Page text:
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I am looking to have a Raspberry Pi in my desktop computer to run some auxiliary functions. There is a lot of information about using ATX power supplies with the Pi, but I haven't been able to nail down my exact situation.

I would like to power the Pi using the standby rail on the PSU, which supplies up to 5v/3A. There is a lot of info about this and I'm confident this would work, but the idea is to still have that power supply running the main computer. The Pi would be always on regardless of the main machine. To connect the Pi I would splice connectors into the 24 pin standby and ground wires which will go to the Pi.

I still have some things I'm not sure about with this configuration though.

  • Is there anything wrong with connecting the Pi in parallel to the motherboard as described above?
  • Will the standby rail continue to supply power when the main PSU rails are on (the computer is turned on)?
  • While the computer is off, will plugging other things into the USB ports that are on the standby rail cut or lower power to the Pi?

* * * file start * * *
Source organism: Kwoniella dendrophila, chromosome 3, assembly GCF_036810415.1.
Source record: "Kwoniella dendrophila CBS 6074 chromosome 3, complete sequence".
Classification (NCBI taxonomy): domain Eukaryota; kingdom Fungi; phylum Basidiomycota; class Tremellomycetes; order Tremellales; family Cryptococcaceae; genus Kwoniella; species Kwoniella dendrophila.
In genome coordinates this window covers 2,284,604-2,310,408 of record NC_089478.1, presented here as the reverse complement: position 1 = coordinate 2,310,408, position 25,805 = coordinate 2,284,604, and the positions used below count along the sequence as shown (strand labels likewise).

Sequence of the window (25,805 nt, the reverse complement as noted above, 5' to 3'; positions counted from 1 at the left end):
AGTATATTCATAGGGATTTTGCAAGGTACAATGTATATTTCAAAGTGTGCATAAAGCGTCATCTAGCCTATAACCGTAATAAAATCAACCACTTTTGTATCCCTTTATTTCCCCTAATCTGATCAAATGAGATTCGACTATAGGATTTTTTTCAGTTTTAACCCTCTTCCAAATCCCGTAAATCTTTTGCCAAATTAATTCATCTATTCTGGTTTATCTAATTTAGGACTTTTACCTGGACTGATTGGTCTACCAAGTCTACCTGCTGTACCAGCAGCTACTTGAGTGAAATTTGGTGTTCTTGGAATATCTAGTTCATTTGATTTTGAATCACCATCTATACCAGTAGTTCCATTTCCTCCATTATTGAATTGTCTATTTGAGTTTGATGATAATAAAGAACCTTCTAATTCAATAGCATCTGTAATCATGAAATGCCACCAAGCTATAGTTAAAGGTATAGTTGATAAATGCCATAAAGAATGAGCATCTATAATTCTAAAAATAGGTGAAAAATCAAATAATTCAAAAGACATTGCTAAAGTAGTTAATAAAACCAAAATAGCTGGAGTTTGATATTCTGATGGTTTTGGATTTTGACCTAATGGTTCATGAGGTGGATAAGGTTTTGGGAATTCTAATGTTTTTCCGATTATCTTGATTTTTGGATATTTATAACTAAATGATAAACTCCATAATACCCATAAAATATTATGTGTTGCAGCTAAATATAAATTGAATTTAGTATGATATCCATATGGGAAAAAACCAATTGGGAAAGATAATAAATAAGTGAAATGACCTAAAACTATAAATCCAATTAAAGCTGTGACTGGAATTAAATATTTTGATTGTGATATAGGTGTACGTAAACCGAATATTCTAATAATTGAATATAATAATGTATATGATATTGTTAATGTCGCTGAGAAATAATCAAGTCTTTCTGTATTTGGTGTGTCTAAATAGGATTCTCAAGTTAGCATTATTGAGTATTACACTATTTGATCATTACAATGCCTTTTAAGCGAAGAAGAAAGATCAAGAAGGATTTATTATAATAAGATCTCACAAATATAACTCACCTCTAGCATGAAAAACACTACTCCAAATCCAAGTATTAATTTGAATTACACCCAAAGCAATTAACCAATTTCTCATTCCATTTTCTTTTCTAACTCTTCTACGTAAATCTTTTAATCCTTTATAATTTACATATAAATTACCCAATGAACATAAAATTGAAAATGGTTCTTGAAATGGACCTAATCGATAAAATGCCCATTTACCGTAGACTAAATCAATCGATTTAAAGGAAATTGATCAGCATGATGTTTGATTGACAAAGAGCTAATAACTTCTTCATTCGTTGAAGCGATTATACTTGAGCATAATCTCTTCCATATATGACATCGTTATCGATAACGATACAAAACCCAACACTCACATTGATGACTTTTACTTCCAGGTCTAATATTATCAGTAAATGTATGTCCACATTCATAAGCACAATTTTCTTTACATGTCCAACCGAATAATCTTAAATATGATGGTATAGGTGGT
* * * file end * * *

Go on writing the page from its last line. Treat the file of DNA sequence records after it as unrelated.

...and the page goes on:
Past that, the first use for the "daughter" Pi I want to implement is to use it as a software power switch. In my mind, I could just apply 5v to the power switch pin on the motherboard with a single wire, and it would act as the completed momentary switch circuit for power on because the Pi and Motherboard share a common ground. Is my understanding wrong on this?

  • " I could just apply 5v to the power switch pin" - no you can't. Typical power button connection is a pull-up to either 3.3V or to 5V. And the pushbutton shorts this to ground, making logical "0". So you will need an open-collector/drain circuit to emulate the PC power button. – Ale..chenski Dec 23 '16 at 0:30
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There are no problems doing this. Read this recent answer: Is it possible to power an orange pi/raspberry pi directly from a computer's power source?

I run a configuration with two Raspberry Pi' using the +5SB rail. works like a champ.

  • Is there anything wrong with connecting the Pi in parallel to the motherboard as described above?
    None at all, though I'd suggest you buy a cable to graft the power connection in rather than cut your ATX power cable.

  • Will the standby rail continue to supply power when the main PSU rails are on (the computer is turned on)?
    Yes, this rail is powered on whenever the PC is plugged into AC power.

  • While the computer is off, will plugging other things into the USB ports that are on the standby rail cut or lower power to the Pi?
    No, providing you don't exceed the power rating on the +5SB in total (typically 3 A)

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